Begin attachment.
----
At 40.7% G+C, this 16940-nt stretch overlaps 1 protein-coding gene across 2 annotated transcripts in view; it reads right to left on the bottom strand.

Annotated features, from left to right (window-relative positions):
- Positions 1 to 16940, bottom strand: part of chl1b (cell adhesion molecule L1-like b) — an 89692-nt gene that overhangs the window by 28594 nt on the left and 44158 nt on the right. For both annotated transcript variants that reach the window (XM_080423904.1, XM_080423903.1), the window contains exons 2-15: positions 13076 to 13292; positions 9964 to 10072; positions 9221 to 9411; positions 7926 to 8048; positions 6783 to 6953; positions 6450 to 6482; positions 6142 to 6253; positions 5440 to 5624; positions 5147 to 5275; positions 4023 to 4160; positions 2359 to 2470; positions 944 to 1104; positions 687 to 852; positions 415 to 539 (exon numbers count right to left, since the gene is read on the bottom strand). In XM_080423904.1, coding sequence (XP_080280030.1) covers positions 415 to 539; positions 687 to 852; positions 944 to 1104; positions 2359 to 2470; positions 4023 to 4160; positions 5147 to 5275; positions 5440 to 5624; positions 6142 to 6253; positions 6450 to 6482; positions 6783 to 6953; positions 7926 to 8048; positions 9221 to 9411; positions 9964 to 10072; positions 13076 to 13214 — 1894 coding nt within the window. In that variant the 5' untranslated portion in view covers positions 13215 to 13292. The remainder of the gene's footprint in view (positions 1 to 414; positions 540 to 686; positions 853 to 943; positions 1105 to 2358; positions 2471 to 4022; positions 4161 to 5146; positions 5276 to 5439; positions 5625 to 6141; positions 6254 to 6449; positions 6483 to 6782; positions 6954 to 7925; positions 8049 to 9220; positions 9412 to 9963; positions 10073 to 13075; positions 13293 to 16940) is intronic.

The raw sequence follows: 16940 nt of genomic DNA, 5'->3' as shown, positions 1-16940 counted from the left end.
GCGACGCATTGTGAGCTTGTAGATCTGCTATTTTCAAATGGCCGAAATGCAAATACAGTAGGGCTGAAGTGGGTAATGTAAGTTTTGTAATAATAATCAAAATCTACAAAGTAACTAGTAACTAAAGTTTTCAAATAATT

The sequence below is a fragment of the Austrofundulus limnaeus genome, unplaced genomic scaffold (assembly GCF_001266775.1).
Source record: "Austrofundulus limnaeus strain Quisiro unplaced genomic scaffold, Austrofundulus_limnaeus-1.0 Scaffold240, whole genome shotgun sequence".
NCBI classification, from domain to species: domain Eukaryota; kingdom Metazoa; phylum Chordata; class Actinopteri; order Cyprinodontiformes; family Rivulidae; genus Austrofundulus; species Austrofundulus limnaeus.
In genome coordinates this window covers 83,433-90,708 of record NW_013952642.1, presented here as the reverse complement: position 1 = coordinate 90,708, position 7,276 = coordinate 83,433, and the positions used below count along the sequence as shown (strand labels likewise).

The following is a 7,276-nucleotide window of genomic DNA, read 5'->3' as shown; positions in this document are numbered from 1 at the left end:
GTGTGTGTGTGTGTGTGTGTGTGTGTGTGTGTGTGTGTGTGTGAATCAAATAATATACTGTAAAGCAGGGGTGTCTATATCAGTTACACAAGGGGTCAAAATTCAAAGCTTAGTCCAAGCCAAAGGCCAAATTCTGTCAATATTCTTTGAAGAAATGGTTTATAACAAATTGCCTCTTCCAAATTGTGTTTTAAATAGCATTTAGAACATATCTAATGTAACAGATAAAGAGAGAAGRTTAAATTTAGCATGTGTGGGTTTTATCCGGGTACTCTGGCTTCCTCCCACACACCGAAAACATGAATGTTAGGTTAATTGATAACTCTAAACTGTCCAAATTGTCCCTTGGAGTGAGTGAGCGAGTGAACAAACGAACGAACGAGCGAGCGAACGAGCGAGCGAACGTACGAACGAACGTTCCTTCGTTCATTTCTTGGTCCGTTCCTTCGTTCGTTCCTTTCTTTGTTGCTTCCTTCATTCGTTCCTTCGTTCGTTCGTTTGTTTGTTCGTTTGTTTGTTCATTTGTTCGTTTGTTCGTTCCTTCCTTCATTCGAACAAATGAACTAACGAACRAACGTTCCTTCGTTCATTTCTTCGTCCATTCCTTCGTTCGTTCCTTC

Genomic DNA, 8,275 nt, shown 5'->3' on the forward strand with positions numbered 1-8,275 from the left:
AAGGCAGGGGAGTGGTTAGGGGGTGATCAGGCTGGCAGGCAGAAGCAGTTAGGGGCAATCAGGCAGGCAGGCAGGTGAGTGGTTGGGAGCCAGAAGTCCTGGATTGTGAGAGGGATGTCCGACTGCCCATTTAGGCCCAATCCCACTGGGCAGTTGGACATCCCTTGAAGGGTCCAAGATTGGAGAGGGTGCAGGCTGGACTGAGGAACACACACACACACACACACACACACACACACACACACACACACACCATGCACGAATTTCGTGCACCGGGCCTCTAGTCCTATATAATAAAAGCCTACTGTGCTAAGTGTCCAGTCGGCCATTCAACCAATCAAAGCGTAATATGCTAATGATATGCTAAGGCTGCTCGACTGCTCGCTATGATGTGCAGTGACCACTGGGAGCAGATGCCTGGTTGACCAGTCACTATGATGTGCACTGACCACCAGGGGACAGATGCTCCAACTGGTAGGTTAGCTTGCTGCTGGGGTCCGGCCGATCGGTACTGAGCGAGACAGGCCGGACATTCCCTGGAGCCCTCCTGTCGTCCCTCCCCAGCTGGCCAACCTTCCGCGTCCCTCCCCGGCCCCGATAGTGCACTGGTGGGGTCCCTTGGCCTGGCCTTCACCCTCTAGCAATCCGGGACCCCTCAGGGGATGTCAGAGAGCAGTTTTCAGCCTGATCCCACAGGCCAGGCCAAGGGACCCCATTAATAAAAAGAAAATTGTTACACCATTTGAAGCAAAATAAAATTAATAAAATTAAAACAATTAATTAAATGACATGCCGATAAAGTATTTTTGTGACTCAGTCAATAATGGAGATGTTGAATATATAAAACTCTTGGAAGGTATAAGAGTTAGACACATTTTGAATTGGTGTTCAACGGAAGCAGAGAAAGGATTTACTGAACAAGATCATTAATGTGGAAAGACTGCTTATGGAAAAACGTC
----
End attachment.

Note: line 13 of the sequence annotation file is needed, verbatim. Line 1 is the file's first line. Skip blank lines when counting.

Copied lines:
AAGGCAGGGGAGTGGTTAGGGGGTGATCAGGCTGGCAGGCAGAAGCAGTTAGGGGCAATCAGGCAGGCAGGCAGGTGAGTGGTTGGGAGCCAGAAGTCCTGGATTGTGAGAGGGATGTCCGACTGCCCATTTAGGCCCAATCCCACTGGGCAGTTGGACATCCCTTGAAGGGTCCAAGATTGGAGAGGGTGCAGGCTGGACTGAGGAACACACACACACACACACACACACACACACACACACACACACACACCATGCACGAATTTCGTGCACCGGGCCTCTAGTCCTATATAATAAAAGCCTACTGTGCTAAGTGTCCAGTCGGCCATTCAACCAATCAAAGCGTAATATGCTAATGATATGCTAAGGCTGCTCGACTGCTCGCTATGATGTGCAGTGACCACTGGGAGCAGATGCCTGGTTGACCAGTCACTATGATGTGCACTGACCACCAGGGGACAGATGCTCCAACTGGTAGGTTAGCTTGCTGCTGGGGTCCGGCCGATCGGTACTGAGCGAGACAGGCCGGACATTCCCTGGAGCCCTCCTGTCGTCCCTCCCCAGCTGGCCAACCTTCCGCGTCCCTCCCCGGCCCCGATAGTGCACTGGTGGGGTCCCTTGGCCTGGCCTTCACCCTCTAGCAATCCGGGACCCCTCAGGGGATGTCAGAGAGCAGTTTTCAGCCTGATCCCACAGGCCAGGCCAAGGGACCCCATTAATAAAAAGAAAATTGTTACACCATTTGAAGCAAAATAAAATTAATAAAATTAAAACAATTAATTAAATGACATGCCGATAAAGTATTTTTGTGACTCAGTCAATAATGGAGATGTTGAATATATAAAACTCTTGGAAGGTATAAGAGTTAGACACATTTTGAATTGGTGTTCAACGGAAGCAGAGAAAGGATTTACTGAACAAGATCATTAATGTGGAAAGACTGCTTATGGAAAAACGTC